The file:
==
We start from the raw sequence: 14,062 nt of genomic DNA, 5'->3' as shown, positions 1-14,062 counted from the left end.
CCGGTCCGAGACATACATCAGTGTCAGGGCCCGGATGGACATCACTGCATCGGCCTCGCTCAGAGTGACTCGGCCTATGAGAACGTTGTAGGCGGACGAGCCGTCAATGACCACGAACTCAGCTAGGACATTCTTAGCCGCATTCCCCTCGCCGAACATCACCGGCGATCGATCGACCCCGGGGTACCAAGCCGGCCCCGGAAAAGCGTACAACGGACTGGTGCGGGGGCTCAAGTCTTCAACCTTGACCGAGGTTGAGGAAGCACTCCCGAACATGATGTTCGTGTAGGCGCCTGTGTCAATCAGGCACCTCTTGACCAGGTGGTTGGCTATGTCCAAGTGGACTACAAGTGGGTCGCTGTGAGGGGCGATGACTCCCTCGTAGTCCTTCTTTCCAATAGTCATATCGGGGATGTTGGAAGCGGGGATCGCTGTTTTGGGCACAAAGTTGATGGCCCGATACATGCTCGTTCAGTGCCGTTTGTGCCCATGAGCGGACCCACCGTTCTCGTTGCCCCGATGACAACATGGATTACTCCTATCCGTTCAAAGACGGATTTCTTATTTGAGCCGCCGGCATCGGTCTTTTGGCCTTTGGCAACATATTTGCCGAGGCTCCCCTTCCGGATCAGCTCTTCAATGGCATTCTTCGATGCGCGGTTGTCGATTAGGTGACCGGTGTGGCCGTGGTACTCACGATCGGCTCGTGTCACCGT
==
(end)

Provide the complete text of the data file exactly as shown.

We start from the raw sequence: 14,062 nt of genomic DNA, 5'->3' as shown, positions 1-14,062 counted from the left end.
CCGGTCCGAGACATACATCAGTGTCAGGGCCCGGATGGACATCACTGCATCGGCCTCGCTCAGAGTGACTCGGCCTATGAGAACGTTGTAGGCGGACGAGCCGTCAATGACCACGAACTCAGCTAGGACATTCTTAGCCGCATTCCCCTCGCCGAACATCACCGGCGATCGATCGACCCCGGGGTACCAAGCCGGCCCCGGAAAAGCGTACAACGGACTGGTGCGGGGGCTCAAGTCTTCAACCTTGACCGAGGTTGAGGAAGCACTCCCGAACATGATGTTCGTGTAGGCGCCTGTGTCAATCAGGCACCTCTTGACCAGGTGGTTGGCTATGTCCAAGTGGACTACAAGTGGGTCGCTGTGAGGGGCGATGACTCCCTCGTAGTCCTTCTTTCCAATAGTCATATCGGGGATGTTGGAAGCGGGGATCGCTGTTTTGGGCACAAAGTTGATGGCCCGATACATGCTCGTTCAGTGCCGTTTGTGCCCATGAGCGGACCCACCGTTCTCGTTGCCCCGATGACAACATGGATTACTCCTATCCGTTCAAAGACGGATTTCTTATTTGAGCCGCCGGCATCGGTCTTTTGGCCTTTGGCAACATATTTGCCGAGGCTCCCCTTCCGGATCAGCTCTTCAATGGCATTCTTCGATGCGCGGTTGTCGATTAGGTGACCGGTGTGGCCGTGGTACTCACGATCGGCTCGTGTCACCGT